5 Steps to a simple CI/CD Pipeline using GitLab, Docker and AWS

Automation is one of the biggest levers IT brings naturally with it. Really starting to make use of its advantages is another chapter and today I would like to go through the process of how to build a really simple CI/CD Pipeline using popular tools like GitLab, Docker and Amazon Web Services. Above a rough overview of what we are going to focus on.

The aim should be to be able to push our code to a GitLab Repository, GitLab then builds a Docker container image and pushes it to a Container Registry on AWS.

1. Create GitLab Repository

Creating a new GitLab Repository using the “Create blank project” button. Choose a project name in the following step and press “create project”.

2. Initialize the GitLab Runner Instance

We want to use the AWS cloud services to handle the workloads and to store our Docker image(s) later on.

Firstly, we create an EC2 instance, which will do the main work when in comes to building the image and pushing it to our Registry. I named the EC2 instance “GitLab Runner”.

Choosing the Ubuntu Server

You can basically choose an instance type at your choice – I am going with a t2.small instance. Make also sure, that your Security Group settings for the EC2 instance allow respective ports for incoming requests (link). Otherwise GitLab will not be able to communicate with the instance.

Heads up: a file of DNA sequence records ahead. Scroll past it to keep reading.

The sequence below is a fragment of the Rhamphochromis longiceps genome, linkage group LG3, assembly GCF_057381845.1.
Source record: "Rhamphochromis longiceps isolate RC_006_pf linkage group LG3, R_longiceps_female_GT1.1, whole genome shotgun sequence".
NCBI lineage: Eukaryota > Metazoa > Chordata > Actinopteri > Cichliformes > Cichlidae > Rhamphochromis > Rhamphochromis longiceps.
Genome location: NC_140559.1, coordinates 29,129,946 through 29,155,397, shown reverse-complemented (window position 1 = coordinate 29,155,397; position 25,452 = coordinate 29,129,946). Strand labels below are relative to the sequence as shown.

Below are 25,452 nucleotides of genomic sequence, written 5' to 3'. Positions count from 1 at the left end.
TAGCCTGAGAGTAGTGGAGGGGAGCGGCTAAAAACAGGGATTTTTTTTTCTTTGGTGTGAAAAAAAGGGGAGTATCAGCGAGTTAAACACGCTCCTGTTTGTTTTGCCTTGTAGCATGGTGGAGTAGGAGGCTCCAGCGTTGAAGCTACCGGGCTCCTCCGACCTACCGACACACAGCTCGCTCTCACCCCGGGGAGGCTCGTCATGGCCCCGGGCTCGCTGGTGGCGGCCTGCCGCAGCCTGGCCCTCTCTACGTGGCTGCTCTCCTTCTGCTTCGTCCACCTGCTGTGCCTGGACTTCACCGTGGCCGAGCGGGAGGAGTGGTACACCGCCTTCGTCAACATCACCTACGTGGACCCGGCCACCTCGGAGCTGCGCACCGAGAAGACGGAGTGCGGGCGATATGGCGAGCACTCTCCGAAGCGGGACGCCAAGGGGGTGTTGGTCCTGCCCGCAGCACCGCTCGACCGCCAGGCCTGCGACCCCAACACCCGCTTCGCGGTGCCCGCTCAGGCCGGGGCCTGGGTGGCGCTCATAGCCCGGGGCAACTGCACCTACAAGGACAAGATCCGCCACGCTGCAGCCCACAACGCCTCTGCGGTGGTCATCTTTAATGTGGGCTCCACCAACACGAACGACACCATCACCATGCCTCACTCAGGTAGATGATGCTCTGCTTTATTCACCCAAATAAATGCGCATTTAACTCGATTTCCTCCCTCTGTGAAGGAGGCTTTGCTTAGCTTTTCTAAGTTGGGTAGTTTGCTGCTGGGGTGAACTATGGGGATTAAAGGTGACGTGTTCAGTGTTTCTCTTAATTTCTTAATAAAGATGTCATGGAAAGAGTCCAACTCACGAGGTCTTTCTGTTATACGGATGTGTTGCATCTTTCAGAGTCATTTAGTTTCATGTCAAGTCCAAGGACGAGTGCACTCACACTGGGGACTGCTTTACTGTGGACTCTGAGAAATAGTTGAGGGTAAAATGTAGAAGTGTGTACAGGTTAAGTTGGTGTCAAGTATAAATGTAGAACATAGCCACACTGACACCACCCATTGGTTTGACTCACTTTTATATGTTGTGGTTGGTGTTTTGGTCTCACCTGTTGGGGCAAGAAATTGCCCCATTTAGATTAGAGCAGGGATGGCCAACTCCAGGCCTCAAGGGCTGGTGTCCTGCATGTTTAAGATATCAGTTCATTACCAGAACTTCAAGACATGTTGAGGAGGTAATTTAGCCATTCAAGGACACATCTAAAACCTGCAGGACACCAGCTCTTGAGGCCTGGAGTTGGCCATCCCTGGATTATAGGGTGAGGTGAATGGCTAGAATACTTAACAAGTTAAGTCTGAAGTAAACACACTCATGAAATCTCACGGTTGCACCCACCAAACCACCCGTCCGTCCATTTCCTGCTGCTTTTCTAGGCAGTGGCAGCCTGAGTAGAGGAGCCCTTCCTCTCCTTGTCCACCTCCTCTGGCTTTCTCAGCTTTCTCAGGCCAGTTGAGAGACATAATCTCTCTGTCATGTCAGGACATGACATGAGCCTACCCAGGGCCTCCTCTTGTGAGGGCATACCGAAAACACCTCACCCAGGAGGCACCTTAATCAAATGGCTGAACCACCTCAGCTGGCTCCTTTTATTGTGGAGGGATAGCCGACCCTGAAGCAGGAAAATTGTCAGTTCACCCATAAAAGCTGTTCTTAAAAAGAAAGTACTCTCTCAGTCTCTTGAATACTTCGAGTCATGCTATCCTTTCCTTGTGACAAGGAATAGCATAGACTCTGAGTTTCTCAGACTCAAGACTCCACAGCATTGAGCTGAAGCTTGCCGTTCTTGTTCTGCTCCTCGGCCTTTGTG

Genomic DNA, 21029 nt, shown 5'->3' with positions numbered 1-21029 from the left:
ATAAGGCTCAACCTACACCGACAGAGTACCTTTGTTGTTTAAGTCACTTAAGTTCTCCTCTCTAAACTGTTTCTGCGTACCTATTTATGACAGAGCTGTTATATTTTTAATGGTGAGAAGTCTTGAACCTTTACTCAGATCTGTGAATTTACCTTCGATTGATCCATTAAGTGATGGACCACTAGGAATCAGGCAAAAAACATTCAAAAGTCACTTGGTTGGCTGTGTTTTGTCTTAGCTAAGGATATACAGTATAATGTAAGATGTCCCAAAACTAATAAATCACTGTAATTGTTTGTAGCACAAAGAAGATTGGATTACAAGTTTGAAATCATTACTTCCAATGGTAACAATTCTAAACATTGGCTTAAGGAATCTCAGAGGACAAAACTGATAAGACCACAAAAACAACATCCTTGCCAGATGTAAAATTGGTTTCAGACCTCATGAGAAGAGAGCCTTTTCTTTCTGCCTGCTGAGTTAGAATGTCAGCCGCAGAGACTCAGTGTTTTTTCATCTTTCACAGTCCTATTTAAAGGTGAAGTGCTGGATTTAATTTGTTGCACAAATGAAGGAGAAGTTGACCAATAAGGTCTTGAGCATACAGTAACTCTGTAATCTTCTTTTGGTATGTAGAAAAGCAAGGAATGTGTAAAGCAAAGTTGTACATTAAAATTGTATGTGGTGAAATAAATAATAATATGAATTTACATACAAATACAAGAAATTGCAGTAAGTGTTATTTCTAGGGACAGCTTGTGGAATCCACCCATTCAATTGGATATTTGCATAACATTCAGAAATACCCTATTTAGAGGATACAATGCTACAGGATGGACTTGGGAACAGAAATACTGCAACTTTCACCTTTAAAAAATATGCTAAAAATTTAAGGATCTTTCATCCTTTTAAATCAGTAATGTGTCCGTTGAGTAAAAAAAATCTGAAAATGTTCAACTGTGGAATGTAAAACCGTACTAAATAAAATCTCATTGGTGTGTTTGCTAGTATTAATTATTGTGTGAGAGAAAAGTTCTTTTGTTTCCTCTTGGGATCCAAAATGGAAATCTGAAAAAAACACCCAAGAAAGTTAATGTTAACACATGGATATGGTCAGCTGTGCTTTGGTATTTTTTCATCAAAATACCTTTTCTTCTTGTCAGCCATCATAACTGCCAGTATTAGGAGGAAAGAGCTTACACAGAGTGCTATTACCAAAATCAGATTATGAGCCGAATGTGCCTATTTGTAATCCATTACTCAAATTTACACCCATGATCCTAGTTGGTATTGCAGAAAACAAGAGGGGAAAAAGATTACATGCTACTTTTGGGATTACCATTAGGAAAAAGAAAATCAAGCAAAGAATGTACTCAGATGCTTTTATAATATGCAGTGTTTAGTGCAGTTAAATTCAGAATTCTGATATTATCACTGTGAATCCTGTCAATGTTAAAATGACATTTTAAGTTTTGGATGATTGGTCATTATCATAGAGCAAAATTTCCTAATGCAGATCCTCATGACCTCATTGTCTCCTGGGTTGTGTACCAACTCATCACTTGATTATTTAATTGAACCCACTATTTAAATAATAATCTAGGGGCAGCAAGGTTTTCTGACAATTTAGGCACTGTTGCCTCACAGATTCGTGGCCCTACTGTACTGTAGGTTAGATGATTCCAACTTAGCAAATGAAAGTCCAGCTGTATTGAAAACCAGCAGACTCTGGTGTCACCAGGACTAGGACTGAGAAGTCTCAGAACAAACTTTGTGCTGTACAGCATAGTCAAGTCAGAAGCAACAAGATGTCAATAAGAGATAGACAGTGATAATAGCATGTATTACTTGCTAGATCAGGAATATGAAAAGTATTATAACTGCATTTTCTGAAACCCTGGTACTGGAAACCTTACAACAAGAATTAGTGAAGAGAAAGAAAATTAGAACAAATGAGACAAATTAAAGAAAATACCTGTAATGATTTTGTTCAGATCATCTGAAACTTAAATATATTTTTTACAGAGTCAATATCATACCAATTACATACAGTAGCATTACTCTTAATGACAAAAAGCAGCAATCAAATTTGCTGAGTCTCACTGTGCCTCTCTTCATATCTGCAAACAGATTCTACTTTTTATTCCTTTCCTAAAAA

Now, connect to the EC2 instance via SSH / Terminal. You should see something similar:

Run the command

>> sudo apt-get update

One of the most important elements for our CI/CD pipeline is the so called ‘GitLab Runner’, who takes care of the whole realization of our pipeline. It needs to be installed on our EC2 instance and needs to be registered in the GitLab Project. Moving to the Settings of your GitLab project and choosing CI/CD, you should see the following (make sure to expand the Runners section):

Click on ‘Show Runner Installation Instructions’ and follow the steps which are displayed (except the registration of the runner).

After setting up the GitLab-Runner, we have to register it to our GitLab project using the following command (replace the ‘REGISTRATION_TOKEN‘ with your own Token from the GitLab Project).

sudo gitlab-runner register -n \
  --url https://gitlab.com/ \
  --registration-token REGISTRATION_TOKEN \
  --executor shell \
  --description "GitLab Runner"

If everything went successfully, take a look into your GitLab Project > Settings > CI/CD > Runners – it should display a runner with a green dot on the left side. Now we have created our GitLab Runner and it will listen to each push we are going to make in the future to this GitLab repository.

After preparing the GitLab runner on our EC2 instance, we should now install Docker using the Terminal and follwing lines (https://docs.gitlab.com/ee/ci/docker/using_docker_build.html):

>> sudo apt update

>> sudo apt install apt-transport-https ca-certificates curl software-properties-common

>> curl -fsSL https://download.docker.com/linux/ubuntu/gpg | sudo apt-key add -

>> sudo add-apt-repository "deb [arch=amd64] https://download.docker.com/linux/ubuntu focal stable"